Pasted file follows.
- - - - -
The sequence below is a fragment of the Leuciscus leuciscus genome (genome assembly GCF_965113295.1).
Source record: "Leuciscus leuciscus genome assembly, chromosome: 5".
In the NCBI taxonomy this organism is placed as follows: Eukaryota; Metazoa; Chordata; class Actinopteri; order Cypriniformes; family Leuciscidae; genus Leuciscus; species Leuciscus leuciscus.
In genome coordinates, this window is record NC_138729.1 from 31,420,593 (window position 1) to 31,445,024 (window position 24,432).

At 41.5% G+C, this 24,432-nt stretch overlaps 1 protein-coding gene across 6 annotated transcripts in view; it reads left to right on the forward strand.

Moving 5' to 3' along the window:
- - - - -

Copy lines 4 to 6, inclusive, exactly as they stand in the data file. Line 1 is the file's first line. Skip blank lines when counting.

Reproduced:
In genome coordinates, this window is record NC_138729.1 from 31,420,593 (window position 1) to 31,445,024 (window position 24,432).

At 41.5% G+C, this 24,432-nt stretch overlaps 1 protein-coding gene across 6 annotated transcripts in view; it reads left to right on the forward strand.

Moving 5' to 3' along the window: